Found 377 article(s) in category 'Monetary Policy'

Two Cheers for the Foreign Tax Credit, Even in the BEPS Era

Two Cheers for the Foreign Tax Credit, Even in the BEPS Era. Stephen Shay, November November 2016, Paper, “Reform of the U.S. international income taxation system has been a hotly debated topic for many years. The principal competing alternatives are a territorial or exemption system and a worldwide system. For reasons summarized in this Article, we favor worldwide taxation if it is real worldwide taxation; that is, a non-deferred U.S. tax is imposed on all foreign income of U.S. residents at the time the income is earned. However, this approach is not acceptable unless the resulting double taxation is alleviated. The longstanding U.S. approach for handling the international double taxation problem is a foreign tax credit limited to the U.S. levy on the taxpayer’s foreign income.Link

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India’s Currency Exchange and The Curse of Cash

India’s Currency Exchange and The Curse of Cash. Kenneth Rogoff, November 17, 2016, Opinion, “On the same day that the United States was carrying out its 2016 presidential election, India’s Prime Minister, Narendra Modi, announced on national TV that the country’s two highest-denomination notes, the 500 and 1000 rupee (worth roughly $7.50 and $15.00) would no longer be legal tender by midnight that night, and that citizens would have until the end of the year to surrender their notes for new ones. His stated aim was to fight “black money”: cash used for tax evasion, crime, terror, and corruption. It was a bold, audacious move to radically alter the mindset of an economy where less than 2% of citizens pay income tax, and where official corruption is endemic.Link

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Health and Taxes

Health and Taxes. David Cutler, October 25, 2016, Paper, “Viewing health care through the lens of a social issue prompts such questions as: What policies would best improve the population’s health? How can report cards be used to improve the quality of surgery? Where are there opportunities for additional disease prevention? The questions here are intricate and detailed. Some of the issues are clinical, and advice from physicians is actively sought and welcomed. For example, no one would develop a pay-for-performance system for surgeons without extensive involvement of the relevant surgical societies.Link

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The Return of Dollar Shortages

The Return of Dollar Shortages. Carmen Reinhart, October 24, 2016, Opinion, “Immediately after World War II ended, a new phrase entered the economic lexicon: “dollar shortage.” European economies were coping with extensive war-related damage and a broad array of impediments to their efforts to rebuild their industrial base. At the time, the United States was the only provider of capital equipment for reconstruction. So, without access to US dollars, Europe’s economies could not obtain the inputs needed to increase their exports.Link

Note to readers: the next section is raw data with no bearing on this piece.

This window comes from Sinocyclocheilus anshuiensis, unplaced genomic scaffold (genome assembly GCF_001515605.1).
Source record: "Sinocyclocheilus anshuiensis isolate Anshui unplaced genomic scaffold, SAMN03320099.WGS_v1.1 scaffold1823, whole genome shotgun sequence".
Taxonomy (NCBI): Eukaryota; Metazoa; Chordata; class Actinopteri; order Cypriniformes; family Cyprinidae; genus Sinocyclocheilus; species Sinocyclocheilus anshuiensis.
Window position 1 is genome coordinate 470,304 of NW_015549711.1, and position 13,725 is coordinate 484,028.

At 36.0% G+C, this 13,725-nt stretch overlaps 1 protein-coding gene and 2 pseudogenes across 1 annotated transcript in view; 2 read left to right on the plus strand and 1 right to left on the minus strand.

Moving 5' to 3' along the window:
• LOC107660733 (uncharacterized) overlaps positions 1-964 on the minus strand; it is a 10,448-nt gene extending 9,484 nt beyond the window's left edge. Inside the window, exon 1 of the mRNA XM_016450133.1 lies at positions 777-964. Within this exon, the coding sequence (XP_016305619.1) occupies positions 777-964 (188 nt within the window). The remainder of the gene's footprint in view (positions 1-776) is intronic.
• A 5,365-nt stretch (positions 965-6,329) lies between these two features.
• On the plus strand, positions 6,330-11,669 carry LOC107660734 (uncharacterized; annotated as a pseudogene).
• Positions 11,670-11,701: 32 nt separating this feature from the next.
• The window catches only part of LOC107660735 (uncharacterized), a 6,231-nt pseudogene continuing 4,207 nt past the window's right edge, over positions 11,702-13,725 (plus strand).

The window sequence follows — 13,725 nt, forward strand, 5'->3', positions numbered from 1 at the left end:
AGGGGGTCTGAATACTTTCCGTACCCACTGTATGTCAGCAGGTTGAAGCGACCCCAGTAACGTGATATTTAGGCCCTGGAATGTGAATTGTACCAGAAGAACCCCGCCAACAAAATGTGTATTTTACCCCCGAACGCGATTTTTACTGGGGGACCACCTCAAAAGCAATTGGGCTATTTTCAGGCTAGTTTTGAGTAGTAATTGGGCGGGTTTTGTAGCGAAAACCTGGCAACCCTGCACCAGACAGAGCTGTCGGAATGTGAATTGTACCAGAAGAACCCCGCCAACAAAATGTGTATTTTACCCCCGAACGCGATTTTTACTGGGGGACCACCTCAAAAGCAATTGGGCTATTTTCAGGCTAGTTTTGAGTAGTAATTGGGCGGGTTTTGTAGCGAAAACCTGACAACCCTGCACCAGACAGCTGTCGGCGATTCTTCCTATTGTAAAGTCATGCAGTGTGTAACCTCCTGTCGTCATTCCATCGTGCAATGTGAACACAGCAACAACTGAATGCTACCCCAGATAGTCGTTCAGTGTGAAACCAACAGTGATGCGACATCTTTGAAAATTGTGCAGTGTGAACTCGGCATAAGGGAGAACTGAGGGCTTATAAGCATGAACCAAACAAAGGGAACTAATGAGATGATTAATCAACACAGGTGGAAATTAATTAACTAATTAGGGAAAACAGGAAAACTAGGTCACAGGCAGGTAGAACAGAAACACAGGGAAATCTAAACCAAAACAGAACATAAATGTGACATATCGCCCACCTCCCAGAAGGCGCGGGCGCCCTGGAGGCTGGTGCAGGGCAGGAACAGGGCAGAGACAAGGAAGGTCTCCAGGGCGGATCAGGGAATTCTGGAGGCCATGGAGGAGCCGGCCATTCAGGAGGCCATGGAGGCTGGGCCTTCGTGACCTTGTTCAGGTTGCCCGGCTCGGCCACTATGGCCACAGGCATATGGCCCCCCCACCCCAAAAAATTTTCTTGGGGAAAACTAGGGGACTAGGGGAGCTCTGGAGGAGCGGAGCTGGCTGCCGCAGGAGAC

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What Could Go Wrong in America?

What Could Go Wrong in America? Martin Feldstein, October 16, 2016, Opinion, “Although the United States economy is in good shape – with essentially full employment and an inflation rate close to 2% – a world of uncertainty makes it worthwhile to consider what could go wrong in the year ahead. After all, if the US economy runs into serious trouble, there will be adverse consequences for Europe, Japan, and many other countries.Link

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Ability to Fight Recession a Matter of Serious Concern

Ability to Fight Recession a Matter of Serious Concern. Lawrence Summers, October 10, 2016, Video, “The concern about low interest rates and the ability to fight off a recession should be keeping central banks up at night, former Treasury Secretary Larry Summers told CNBC on Monday. That’s because interest rates typically come down 500 basis points to contain a recession, and according to market pricing, there’s not going to be 500 basis points of room anytime soon, he said in an interview with “Closing Bell.”Link

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Is the Fed Playing Politics?

Is the Fed Playing Politics? Kenneth Rogoff, October 3, 2016, Opinion, “In his recent debate with his opponent Hillary Clinton, Republican presidential candidate Donald Trump pressed his claim that US Federal Reserve Chair Janet Yellen is politically motivated. The Fed, Trump claims, is applying overdoses of monetary stimulus to hypnotize voters into believing that economic recovery is underway.Link

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